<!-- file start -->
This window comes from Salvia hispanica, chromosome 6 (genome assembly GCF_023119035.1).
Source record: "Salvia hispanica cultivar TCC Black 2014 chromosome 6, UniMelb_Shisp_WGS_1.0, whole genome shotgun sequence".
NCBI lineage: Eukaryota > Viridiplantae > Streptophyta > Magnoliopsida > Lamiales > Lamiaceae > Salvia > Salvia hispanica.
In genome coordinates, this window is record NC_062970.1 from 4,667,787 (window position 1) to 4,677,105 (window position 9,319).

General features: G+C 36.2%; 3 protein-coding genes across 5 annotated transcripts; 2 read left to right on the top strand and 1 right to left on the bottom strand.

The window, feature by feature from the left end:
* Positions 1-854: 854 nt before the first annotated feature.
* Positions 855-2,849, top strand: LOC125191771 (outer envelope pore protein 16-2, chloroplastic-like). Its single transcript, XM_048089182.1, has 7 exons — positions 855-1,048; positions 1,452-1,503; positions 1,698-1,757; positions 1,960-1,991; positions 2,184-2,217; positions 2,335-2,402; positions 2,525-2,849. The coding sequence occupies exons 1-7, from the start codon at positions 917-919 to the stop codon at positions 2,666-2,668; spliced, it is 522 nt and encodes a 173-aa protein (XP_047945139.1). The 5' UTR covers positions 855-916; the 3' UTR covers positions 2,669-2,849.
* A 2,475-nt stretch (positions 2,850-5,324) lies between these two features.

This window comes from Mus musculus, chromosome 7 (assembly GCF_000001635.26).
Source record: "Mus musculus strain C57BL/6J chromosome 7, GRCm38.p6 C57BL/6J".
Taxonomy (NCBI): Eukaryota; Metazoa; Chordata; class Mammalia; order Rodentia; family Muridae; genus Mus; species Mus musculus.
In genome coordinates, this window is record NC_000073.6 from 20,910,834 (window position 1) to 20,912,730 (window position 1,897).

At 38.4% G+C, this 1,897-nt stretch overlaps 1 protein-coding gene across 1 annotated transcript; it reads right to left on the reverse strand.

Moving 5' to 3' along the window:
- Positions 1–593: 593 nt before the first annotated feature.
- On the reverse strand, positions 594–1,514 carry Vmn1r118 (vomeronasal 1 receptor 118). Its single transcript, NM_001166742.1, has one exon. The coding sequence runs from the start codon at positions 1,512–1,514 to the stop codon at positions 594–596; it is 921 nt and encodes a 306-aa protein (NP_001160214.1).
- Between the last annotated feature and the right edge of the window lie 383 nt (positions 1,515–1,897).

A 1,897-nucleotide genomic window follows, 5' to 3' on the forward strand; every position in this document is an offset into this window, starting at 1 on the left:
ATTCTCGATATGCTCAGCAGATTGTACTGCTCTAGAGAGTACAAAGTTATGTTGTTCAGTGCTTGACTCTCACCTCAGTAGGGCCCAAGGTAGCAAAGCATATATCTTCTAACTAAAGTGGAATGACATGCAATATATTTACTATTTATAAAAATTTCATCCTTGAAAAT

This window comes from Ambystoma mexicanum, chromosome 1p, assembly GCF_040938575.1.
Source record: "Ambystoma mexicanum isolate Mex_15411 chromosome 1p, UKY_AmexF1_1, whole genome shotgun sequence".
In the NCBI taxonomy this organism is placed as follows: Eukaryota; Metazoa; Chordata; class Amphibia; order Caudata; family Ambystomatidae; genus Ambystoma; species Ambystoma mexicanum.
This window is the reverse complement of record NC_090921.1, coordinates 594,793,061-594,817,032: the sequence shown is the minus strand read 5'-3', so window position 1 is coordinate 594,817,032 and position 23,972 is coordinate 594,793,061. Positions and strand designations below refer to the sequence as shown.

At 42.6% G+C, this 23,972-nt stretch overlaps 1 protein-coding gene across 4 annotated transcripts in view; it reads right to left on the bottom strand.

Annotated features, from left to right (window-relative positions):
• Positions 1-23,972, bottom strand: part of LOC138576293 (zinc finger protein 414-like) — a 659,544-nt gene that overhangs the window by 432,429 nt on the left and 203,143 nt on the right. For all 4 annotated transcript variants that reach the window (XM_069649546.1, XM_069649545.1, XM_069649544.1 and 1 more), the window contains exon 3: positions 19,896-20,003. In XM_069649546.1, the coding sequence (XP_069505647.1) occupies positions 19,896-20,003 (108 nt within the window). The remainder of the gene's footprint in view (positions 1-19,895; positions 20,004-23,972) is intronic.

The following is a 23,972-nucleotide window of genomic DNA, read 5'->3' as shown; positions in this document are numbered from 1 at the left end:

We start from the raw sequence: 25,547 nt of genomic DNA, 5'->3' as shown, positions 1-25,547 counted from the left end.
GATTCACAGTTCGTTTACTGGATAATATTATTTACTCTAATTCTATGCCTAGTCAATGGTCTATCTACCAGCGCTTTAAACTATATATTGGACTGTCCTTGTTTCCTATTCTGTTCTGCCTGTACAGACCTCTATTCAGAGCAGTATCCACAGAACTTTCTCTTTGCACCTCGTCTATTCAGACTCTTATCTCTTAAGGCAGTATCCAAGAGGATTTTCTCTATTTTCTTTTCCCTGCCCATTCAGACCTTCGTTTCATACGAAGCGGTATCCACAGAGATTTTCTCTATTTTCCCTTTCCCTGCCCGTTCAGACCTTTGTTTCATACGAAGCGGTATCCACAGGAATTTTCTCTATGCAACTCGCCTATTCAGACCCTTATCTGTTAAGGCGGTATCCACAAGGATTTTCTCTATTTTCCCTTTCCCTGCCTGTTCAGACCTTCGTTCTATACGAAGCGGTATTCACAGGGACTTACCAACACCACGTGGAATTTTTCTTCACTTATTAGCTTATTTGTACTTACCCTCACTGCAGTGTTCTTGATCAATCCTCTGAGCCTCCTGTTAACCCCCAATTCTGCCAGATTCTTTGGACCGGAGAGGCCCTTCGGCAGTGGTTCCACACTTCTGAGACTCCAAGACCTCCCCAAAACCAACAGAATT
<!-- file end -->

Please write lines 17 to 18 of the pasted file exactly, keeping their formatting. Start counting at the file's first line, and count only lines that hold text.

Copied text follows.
- On the reverse strand, positions 594–1,514 carry Vmn1r118 (vomeronasal 1 receptor 118). Its single transcript, NM_001166742.1, has one exon. The coding sequence runs from the start codon at positions 1,512–1,514 to the stop codon at positions 594–596; it is 921 nt and encodes a 306-aa protein (NP_001160214.1).
- Between the last annotated feature and the right edge of the window lie 383 nt (positions 1,515–1,897).